54.  Étienne Butzbach, former Mayor of the town of Belfort, France, and former President of the French-Palestinian Network for Palestine and an active member of Cités Unies France federation of local authorities, spoke about city-to-city diplomacy and decentralized cooperation in Palestine. He highlighted the importance of the Middle East for Europe; there can be no sustainable development in the Mediterranean until the Israeli-Palestinian conflict is solved, he stressed. For nearly 20 years, dozens of French communities, cities, counties and regions had engaged in cooperation with their Palestinian counterparts. They wished to make their contribution to the Oslo peace process and support the formation of a new State for the Palestinian people.  Twenty years later, the results are highly mixed. Hopes raised in 1994 were undermined by regressions observed in the field, continuing colonization and systematization of the Israeli occupation, the construction of the wall, and the proliferation of open conflict preventing specific cooperation projects on the ground from developing, or leading to the destruction of facilities already built. Yet many of these players have not been discouraged and local authorities in France, as in Europe, raised their profile in the field of political mobilization and human exchanges. He noted that there is no contradiction between bolstering the Palestinian State as a whole and supporting decentralized municipalities.


55. He highlighted a variety of approaches that were adopted, including town-to-town initiatives, such as Dunkerque – Gaza, Lille – Nablus, Seine Saint Denis – Tulkarm/Jenin/Qalqilya, and Belfort – Hebron. Cross-cutting initiatives involving networks of European municipalities were supported by a European Commission fund. French municipalities specifically targeted the issue of East Jerusalem and refugee camps; Jerusalem was selected because there was no Palestinian municipal authority as such. The work began in the early 2000s but unfortunately the partnership had been dissolved. Work continued in the area of cultural cooperation. Certain French networks developed relationships with refugee camps.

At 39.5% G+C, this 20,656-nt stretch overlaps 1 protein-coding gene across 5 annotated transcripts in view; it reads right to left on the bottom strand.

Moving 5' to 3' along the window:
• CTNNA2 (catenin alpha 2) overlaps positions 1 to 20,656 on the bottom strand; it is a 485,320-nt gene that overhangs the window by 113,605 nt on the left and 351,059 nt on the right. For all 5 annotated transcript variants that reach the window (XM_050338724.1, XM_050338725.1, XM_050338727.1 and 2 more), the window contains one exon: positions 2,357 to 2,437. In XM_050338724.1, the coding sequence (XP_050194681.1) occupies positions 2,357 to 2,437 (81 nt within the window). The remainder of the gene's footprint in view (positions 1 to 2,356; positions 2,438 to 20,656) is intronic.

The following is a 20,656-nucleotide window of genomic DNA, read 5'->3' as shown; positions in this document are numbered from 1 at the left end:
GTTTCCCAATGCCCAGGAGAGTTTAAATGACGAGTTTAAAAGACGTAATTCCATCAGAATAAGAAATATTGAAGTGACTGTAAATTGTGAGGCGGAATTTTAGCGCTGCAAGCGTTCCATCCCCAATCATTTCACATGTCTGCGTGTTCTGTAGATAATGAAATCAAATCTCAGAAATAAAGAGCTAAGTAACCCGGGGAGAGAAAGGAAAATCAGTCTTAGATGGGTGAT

56. The focus shifted to political activities during the 2000s:  there was a mission to observe Palestinian elections. COEPPO – the Network of European Local Authorities for Peace in the Middle East – had been established following a conference that took place in Dunkirk (France) in 2002, bringing together local authorities from Belgium, France, Greece, Italy and Spain working for a just and sustainable peace in the Middle East.


57. He cited specific activities: in 2013, 67 French communities were working on 190 projects in Palestine worth 8,000,000 euros in areas such as water and sanitation, sports and cultural facilities; support for crafts; tourism, educational outreach and social action; and urban development and heritage development, including working for the recognition of the old city of Hebron by the United Nations Educational, Scientific and Cultural Organization. Work also focuses on strengthening local capacities on town planning finance, IT and human resources. Hundreds of people have benefited from this relationship, which supports academic exchange programmes organized as part of bilateral cooperation.


58. Another important area he identified was people-to-people exchanges. These aim to break down prejudices and foster dialogue between peoples and to maintain and strengthen linkages between communities in order to counter adversity (including blocked projects, isolation and confinement, and obstacles to mobility).


59. Looking ahead, a major challenge he identified was the shaping of local public opinion. Awareness of the European public needs to be raised regarding the cause of Palestinian rights; more effective communication needs to be established that will share the daily lives of people. A categorical imperative is to oppose the closures policy and enable the Palestinian people to exercise their sovereignty. Some 500 local authorities participate in the European movement of local communities on Palestine; it must be encouraged to increase pressure on the international community. The First Global Forum of Decentralized Cooperation for Palestine will catalyse this work, by aligning the efforts of decentralized cooperation, bilateral and multilateral cooperation.